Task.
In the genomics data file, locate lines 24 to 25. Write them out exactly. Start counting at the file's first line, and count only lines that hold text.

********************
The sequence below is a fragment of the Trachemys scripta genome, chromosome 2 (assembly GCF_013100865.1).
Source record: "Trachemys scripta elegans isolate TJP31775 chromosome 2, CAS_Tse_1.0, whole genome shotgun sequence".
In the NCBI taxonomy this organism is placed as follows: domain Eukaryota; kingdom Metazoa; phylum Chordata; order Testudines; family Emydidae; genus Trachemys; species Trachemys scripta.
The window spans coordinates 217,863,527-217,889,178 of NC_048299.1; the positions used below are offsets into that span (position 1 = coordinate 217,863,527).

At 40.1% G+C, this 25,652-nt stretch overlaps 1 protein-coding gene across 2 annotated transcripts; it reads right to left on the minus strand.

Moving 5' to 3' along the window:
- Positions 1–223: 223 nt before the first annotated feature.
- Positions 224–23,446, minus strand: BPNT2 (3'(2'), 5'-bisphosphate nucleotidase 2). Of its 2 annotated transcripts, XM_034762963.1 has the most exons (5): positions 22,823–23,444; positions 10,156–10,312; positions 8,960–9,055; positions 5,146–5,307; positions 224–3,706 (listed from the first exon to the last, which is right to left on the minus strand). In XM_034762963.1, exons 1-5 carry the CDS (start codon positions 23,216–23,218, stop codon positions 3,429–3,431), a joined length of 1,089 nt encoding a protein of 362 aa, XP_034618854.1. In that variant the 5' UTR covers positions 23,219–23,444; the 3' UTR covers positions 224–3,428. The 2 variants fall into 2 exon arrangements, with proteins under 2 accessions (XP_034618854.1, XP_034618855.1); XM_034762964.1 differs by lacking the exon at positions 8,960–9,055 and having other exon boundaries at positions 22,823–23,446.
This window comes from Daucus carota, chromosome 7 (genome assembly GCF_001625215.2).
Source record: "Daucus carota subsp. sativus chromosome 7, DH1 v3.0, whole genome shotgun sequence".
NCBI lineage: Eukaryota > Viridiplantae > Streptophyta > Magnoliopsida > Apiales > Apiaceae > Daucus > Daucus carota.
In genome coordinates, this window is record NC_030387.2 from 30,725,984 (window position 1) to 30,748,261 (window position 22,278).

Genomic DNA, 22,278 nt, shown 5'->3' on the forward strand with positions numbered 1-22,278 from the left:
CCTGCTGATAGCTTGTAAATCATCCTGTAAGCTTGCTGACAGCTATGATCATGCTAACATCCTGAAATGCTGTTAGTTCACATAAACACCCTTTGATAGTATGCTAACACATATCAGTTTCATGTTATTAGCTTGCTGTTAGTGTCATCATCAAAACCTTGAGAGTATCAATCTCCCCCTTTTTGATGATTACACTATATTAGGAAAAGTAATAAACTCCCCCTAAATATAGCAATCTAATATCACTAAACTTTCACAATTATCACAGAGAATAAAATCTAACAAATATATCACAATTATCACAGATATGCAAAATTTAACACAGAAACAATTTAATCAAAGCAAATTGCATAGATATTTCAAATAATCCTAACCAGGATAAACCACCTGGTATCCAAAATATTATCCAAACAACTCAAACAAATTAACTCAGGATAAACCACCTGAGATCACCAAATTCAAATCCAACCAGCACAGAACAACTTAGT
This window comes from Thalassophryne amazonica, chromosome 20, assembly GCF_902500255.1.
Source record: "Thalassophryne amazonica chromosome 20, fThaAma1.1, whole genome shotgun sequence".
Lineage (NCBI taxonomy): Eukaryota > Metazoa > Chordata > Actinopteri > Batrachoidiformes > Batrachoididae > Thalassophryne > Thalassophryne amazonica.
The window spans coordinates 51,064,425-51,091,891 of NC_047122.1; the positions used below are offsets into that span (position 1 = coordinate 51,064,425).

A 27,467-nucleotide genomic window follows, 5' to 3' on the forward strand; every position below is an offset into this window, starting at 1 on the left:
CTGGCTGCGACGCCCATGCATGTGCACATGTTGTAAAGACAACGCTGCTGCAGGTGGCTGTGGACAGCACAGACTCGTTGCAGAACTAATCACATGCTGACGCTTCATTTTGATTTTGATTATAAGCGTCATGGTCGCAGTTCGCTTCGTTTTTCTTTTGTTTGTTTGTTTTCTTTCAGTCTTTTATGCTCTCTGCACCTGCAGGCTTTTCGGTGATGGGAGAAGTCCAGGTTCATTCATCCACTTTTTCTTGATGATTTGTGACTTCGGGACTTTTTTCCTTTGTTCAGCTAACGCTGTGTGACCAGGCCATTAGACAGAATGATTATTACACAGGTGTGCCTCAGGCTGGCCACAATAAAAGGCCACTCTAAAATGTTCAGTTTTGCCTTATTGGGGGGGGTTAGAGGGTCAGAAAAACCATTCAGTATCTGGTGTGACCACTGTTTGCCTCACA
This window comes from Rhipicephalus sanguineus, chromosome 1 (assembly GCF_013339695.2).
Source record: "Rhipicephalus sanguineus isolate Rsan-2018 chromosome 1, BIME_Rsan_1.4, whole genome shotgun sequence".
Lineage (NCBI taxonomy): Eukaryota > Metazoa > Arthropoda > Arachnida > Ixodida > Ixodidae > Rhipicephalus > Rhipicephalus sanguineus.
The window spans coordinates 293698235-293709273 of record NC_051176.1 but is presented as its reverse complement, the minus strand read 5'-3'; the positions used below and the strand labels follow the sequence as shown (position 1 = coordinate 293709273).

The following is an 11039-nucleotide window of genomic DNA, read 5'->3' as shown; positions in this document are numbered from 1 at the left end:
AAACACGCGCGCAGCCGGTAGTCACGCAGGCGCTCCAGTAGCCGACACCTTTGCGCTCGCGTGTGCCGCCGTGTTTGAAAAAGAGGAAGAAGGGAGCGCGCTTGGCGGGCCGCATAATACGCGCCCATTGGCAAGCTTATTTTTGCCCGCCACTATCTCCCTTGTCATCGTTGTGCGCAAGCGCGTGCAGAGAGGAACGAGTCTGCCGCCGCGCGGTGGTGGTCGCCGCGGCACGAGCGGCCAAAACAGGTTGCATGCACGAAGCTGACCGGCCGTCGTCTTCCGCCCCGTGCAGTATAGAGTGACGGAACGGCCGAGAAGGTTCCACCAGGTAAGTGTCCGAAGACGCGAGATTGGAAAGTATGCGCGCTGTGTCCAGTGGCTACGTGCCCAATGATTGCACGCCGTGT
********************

The window spans coordinates 293698235-293709273 of record NC_051176.1 but is presented as its reverse complement, the minus strand read 5'-3'; the positions used below and the strand labels follow the sequence as shown (position 1 = coordinate 293709273).

The following is an 11039-nucleotide window of genomic DNA, read 5'->3' as shown; positions in this document are numbered from 1 at the left end: